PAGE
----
This exchange shows how women seek to establish connection. They will support the interlocutor and try to make them feel better by showing understanding. Furthermore, a woman’s reaction allows for the conversation to keep going without forcing a change of topic, as women tend to talk about their problems for a long time. A long discussion of this kind will make women feel better, nourish the relationship and make them feel closer and more intimate with each other. This prolonged discussion will show the women’s involvement and interest they have in each others’ lives.

Men respond differently to the expression of a problem. When addressing a man with this problem, the conversation can look something like this:

W: Oh I’m so stressed, there is so much work I have to do. There is always an essay to write, and as soon as you get done with one of them, you have to start working on another one right away.

M: Don’t worry, you’ll be alright. I’m sure you’ll get it done in time.

His answer will not satisfy a woman, it will make her feel like her problem is being belittled or not understood at all. She expects the man to support her in her feelings and show understanding. The man, however, gives the impression of being superior, as he does not show or admit that he has or had the problem himself. Instead of showing solidarity, the man stresses his difference and distances himself from the woman’s problem. As receiving a solution to her problem was never on the woman’s mind, this response will not allow for the conversation to go on about the same problem, and the topic will have to be changed. This will evoke the effect that he doesn’t show sufficient interest in her problems, as he does not invite her to talk about it more. No feeling of involvement and intimacy will be evoked.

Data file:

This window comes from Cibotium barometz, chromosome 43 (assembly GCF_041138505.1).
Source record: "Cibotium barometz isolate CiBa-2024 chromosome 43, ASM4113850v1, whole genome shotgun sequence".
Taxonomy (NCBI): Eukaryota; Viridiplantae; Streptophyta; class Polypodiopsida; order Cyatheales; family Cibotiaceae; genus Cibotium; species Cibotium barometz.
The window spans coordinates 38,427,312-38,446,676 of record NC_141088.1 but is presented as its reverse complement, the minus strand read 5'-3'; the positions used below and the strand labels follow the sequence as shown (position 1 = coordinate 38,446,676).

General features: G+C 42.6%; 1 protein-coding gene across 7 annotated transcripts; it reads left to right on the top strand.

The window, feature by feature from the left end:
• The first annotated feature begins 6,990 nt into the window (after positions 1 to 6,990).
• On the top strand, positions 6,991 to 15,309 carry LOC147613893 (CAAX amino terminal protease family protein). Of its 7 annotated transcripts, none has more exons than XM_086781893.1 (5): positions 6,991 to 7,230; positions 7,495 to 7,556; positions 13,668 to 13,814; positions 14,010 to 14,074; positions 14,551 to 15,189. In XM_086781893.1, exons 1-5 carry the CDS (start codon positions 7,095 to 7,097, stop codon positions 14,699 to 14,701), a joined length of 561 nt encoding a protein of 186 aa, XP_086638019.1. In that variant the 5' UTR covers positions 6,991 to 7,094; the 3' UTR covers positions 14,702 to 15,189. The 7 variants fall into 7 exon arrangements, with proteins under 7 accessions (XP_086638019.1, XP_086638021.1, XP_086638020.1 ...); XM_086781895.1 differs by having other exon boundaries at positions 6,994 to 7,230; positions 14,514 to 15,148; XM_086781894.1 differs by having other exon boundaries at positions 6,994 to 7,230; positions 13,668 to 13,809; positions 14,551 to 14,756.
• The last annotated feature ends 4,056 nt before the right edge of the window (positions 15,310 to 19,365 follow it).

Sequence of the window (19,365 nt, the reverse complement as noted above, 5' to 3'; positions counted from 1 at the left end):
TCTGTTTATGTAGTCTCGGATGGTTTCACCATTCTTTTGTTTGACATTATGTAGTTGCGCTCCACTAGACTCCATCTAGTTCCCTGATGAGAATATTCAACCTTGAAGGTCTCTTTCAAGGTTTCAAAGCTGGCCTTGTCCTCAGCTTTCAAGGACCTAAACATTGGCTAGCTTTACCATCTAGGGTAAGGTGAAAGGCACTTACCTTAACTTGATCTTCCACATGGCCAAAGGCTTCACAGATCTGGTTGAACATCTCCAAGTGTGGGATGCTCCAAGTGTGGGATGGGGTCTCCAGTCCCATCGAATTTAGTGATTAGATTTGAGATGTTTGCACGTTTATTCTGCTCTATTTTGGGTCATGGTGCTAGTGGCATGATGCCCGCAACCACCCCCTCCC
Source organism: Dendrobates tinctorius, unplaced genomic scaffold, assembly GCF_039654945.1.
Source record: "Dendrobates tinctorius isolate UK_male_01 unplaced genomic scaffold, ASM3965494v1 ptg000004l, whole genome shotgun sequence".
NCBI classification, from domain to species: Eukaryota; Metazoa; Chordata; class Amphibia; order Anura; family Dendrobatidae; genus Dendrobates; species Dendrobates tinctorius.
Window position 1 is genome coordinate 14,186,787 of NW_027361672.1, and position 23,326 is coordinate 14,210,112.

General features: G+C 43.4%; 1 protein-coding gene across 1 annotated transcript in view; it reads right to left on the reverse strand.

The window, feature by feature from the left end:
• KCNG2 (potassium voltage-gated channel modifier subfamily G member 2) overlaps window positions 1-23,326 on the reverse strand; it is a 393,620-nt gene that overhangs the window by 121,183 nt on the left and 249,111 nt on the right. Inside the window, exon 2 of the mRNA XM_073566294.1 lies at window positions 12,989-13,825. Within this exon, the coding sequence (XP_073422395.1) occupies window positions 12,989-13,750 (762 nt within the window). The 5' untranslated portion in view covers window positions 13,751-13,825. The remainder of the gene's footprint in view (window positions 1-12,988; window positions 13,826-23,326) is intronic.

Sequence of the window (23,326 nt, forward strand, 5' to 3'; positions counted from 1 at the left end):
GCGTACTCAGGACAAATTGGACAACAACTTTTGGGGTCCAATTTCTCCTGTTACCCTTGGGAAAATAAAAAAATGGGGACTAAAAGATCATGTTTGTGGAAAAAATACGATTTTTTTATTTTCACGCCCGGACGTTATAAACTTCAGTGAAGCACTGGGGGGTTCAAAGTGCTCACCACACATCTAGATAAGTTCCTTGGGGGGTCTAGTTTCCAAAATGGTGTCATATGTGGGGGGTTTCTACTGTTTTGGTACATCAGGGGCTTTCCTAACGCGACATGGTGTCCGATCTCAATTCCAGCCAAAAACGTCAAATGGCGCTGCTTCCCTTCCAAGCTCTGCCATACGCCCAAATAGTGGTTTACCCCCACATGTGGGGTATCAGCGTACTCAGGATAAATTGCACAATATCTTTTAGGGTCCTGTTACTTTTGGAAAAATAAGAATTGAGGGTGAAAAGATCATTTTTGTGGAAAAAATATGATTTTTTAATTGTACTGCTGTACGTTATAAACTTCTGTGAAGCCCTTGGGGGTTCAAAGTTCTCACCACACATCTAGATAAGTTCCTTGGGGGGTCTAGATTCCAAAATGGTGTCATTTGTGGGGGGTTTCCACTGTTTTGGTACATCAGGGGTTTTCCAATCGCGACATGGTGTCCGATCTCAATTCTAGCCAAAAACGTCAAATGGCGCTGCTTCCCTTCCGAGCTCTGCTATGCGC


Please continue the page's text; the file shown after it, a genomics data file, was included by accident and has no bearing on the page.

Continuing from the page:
[1] Exchanges rely on personal communications


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The Australian National University – English Department - Australian National University
Cross-Cultural Communication Women Cross Cultural




Title: Cross-Cultural Communication between Men and Women